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LibraryimgBlogimgThe Month That Was – Macroeconomic takeaways from the month of March 2024

The Month That Was – Macroeconomic takeaways from the month of March 2024

  • April 5, 2024
  • By Vivriti Asset Management

Domestic Economic Updates

  • Purchasing Managers’ Index (PMI) readings: India’s manufacturing sector activity grew at the fastest pace in 5 months as reflected in the HSBC India Manufacturing PMI reading. The index rose to 56.9 in February (revised upwards) from 56.5 in January driven by a rise in factory production and sales. Meanwhile, India’s services sector activity continued to expand although the momentum eased due to a slowdown in new orders and output. HSBC Services PMI came in at 60.6 in February (lower than the flash estimate of 62) compared to 61.8 in January.
  • India’s unemployment scenario has been improving since the COVID-19 pandemic driven by a pickup in economic activity after gradual unlocking. According to the report by National Sample Survey Organisation (NSSO), the unemployment rate for individuals aged 15 and above (defined as the percentage of unemployed individuals in the labour force) came down to 3.1% in 2023 from 3.6% in 2022. Similar positive trend has been witnessed in unemployment among males and females.
  • India’s consumer price/retail inflation (CPI) went down marginally to 5.09% YoY in February from 5.1% YoY in January thereby easing to a 4-month low and remaining within the RBI’s tolerance band of 2-6%. The headline inflation kept steady on a sequential basis due to a rise in prices of certain food items (like cereals and fish) offset by a decline in prices of other food items (like spices, eggs, and edible oil). Overall food inflation rose to 8.66% in February from 8.3% in January. The vegetable inflation increased to 30.25% in February from 27.03% in January. The fuel and light inflation declined further to -0.77% in February from -0.60% in January.
  • India’s wholesale price inflation (WPI) eased to a 4-month low of 0.20% YoY in February from 0.27% in January coming in below the consensus estimates of 0.25%. The moderation in WPI is attributed to a sharp fall in prices of manufactured products (-1.27% vs. -1.13% in January) and power (-1.59% vs. -0.51% in January). Food inflation rose to 4.09% YoY in February from 3.79% in January while prices of primary articles (food particles, minerals, and vegetables) went up 4.49% YoY vs. 3.84% in January.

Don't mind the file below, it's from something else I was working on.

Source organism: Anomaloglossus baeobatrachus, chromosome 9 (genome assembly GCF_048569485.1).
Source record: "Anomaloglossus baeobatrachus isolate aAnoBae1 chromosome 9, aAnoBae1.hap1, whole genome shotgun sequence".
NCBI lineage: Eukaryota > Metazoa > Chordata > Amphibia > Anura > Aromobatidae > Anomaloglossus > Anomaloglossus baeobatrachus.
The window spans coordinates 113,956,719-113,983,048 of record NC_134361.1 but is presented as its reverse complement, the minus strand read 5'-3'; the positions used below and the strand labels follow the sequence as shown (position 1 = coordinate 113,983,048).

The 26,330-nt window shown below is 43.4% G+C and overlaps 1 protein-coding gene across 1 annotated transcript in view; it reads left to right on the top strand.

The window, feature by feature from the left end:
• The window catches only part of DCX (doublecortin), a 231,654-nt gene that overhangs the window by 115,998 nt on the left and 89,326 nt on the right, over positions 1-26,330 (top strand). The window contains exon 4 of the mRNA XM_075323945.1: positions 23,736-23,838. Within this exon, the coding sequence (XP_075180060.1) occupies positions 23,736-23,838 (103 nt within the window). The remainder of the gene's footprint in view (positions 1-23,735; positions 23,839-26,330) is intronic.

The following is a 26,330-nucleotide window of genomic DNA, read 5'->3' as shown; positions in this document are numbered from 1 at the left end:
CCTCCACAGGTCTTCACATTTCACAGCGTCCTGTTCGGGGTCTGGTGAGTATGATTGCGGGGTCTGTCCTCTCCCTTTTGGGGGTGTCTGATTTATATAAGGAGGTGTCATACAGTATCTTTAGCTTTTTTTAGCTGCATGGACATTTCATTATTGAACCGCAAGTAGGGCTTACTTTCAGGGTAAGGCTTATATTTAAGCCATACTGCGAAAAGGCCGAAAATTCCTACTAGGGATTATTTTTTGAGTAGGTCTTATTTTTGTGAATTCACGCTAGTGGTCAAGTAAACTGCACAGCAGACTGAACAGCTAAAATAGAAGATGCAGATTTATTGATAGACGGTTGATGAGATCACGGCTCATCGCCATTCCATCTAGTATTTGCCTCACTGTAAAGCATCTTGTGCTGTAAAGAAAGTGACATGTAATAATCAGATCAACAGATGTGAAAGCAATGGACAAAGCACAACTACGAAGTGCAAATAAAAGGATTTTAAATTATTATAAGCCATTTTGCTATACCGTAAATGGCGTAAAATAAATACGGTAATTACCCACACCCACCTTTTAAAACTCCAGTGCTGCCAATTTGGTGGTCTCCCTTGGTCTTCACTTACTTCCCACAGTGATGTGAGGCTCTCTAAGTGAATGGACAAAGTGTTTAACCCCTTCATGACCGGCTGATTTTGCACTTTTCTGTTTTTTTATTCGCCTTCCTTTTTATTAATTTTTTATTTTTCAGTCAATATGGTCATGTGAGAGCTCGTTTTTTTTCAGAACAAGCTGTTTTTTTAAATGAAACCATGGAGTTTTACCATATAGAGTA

• India’s industrial output, as depicted by the Index of Industrial Production (IIP), increased by 3.8% YoY in January 2024, decelerating from 4.2% YoY in December 2023 (revised from 3.8%). The slowdown is caused by the declaration in the growth of manufacturing output (which accounts for over 77% of the overall industrial output) to 3.2% in January from 4.5% in December 2023. This more than offset the growth in mining and electricity production (5.9% and 5.6% vs. 5.2% and 1.2%, respectively in December 2023).
  • India’s merchandise trade deficit widened to US$18.71 billion in February from US$17.49 billion in January. This happened as imports rose 12.2% YoY at US$60.1 billion while exports increased 11.9% YoY to US$41.4 billion, led by higher shipments of engineering goods, electronic items, and pharma products. Total exports are the highest in the current fiscal year. Gold imports during the month surged ~134% to US$6.15 billion.
  • India’s current account deficit (CAD), which is the excess of imports of goods and services over exports of goods and services, narrowed both MoM and YoY bases in the third quarter of FY24 ended December 2023. The CAD reduced to US$10.5 billion or 1.2% of GDP in Q3FY24 from US$11.4 billion or 1.3% of GDP in the September quarter/Q2FY24 and US$16.8 billion or 2% of GDP in Q3FY23. The decline is attributed to higher net services exports (driven by software, business, and travel services) at US$45 billion and remittances at US$29 billion (see chart).

Growth forecasts